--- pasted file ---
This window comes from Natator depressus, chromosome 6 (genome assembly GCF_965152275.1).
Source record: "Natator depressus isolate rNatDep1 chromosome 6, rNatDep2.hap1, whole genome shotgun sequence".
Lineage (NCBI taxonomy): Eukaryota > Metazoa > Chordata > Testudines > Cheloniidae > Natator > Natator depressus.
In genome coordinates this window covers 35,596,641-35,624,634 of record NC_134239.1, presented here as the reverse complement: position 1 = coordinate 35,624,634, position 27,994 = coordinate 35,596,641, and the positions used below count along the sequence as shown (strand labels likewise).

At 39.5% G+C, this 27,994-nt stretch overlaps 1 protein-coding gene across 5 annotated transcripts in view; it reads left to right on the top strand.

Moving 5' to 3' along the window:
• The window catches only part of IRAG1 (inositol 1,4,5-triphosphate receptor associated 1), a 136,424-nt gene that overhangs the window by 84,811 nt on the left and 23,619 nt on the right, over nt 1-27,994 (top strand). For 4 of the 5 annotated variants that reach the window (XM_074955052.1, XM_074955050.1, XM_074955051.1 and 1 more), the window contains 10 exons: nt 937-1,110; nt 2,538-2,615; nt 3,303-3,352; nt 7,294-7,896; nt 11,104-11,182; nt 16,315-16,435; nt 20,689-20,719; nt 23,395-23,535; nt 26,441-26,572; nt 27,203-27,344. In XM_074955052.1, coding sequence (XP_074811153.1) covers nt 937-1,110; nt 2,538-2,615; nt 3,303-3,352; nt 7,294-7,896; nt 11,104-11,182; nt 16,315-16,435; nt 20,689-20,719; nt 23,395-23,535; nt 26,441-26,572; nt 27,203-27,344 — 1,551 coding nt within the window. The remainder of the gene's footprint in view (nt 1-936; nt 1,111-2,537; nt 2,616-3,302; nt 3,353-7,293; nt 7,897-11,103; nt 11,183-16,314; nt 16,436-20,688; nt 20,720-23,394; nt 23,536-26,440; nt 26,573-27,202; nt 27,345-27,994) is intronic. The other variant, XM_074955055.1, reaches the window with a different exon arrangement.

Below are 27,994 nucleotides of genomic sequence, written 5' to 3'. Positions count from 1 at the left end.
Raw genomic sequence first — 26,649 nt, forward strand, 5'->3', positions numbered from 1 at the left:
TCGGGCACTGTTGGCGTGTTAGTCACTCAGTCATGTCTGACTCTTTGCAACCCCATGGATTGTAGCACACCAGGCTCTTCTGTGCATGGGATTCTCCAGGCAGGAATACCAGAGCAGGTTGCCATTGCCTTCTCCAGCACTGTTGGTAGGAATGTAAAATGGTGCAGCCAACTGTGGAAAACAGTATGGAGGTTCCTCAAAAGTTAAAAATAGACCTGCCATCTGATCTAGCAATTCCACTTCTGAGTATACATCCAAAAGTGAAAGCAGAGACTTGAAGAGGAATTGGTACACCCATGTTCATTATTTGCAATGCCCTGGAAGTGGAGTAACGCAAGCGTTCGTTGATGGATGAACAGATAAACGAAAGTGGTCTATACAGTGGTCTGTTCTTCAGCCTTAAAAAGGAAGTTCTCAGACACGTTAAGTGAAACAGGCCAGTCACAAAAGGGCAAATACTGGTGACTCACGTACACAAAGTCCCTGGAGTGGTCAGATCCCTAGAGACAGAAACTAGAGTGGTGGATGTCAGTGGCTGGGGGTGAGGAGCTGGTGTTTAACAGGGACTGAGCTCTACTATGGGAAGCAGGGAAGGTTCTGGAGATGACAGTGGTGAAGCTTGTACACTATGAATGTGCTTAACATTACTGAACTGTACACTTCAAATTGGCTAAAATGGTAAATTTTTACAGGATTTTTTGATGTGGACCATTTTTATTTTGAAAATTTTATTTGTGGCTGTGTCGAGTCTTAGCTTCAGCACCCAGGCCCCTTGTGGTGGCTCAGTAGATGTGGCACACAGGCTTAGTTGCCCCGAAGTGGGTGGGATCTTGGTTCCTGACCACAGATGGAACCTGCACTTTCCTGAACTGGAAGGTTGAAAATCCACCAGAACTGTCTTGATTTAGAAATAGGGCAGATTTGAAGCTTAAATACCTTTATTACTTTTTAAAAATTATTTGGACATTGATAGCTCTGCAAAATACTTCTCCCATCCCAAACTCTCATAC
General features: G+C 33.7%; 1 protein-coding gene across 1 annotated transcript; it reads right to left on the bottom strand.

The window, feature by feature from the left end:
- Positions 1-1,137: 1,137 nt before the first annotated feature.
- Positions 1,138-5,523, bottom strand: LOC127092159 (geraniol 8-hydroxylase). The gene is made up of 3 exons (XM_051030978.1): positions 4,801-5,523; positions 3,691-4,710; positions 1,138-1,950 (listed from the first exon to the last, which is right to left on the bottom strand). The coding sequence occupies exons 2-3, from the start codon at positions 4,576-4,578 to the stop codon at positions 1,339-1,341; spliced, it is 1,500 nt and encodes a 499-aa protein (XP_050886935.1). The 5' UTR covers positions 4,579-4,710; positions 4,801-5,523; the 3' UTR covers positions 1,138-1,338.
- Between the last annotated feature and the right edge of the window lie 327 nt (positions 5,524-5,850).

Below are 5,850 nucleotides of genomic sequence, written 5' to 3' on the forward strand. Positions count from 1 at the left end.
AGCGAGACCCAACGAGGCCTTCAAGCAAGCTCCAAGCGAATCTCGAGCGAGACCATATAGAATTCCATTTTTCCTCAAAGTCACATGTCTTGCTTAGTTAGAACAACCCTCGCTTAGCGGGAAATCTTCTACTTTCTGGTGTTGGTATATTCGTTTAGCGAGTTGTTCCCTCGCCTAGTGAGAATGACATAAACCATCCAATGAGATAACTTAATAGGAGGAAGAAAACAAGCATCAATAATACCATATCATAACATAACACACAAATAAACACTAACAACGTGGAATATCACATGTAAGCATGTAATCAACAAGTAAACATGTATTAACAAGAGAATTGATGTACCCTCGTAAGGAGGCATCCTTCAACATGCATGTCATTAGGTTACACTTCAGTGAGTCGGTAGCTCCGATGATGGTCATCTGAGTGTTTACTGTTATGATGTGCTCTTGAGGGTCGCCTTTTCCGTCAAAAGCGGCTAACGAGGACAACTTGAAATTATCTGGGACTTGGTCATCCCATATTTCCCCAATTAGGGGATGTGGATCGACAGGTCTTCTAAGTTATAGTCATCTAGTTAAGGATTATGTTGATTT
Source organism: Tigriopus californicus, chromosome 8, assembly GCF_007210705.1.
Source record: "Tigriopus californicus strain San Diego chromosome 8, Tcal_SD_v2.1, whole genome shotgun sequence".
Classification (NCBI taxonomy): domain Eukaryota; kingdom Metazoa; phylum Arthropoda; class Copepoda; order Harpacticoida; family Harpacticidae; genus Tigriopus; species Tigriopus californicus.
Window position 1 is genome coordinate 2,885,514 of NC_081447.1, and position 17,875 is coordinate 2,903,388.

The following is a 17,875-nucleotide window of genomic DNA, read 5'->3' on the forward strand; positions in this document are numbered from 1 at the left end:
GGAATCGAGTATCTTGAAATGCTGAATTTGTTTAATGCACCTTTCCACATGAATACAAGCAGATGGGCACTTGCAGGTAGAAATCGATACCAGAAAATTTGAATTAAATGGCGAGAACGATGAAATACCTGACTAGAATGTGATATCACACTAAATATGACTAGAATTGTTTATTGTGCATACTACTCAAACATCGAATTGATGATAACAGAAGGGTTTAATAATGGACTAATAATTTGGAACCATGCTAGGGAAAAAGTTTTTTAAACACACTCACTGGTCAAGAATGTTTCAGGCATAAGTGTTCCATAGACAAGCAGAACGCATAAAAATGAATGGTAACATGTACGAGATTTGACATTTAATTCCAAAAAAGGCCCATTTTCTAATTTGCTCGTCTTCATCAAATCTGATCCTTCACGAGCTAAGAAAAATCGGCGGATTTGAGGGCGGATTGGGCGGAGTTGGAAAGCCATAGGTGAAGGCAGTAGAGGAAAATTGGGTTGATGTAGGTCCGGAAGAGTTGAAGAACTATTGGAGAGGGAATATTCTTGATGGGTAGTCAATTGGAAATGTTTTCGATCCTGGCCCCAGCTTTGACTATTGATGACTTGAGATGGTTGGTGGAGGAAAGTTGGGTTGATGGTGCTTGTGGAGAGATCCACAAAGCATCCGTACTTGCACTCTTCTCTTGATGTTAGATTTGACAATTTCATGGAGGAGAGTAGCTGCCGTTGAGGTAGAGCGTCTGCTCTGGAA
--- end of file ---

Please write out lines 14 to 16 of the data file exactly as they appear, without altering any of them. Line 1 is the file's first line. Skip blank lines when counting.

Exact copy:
- Positions 1,138-5,523, bottom strand: LOC127092159 (geraniol 8-hydroxylase). The gene is made up of 3 exons (XM_051030978.1): positions 4,801-5,523; positions 3,691-4,710; positions 1,138-1,950 (listed from the first exon to the last, which is right to left on the bottom strand). The coding sequence occupies exons 2-3, from the start codon at positions 4,576-4,578 to the stop codon at positions 1,339-1,341; spliced, it is 1,500 nt and encodes a 499-aa protein (XP_050886935.1). The 5' UTR covers positions 4,579-4,710; positions 4,801-5,523; the 3' UTR covers positions 1,138-1,338.
- Between the last annotated feature and the right edge of the window lie 327 nt (positions 5,524-5,850).

Below are 5,850 nucleotides of genomic sequence, written 5' to 3' on the forward strand. Positions count from 1 at the left end.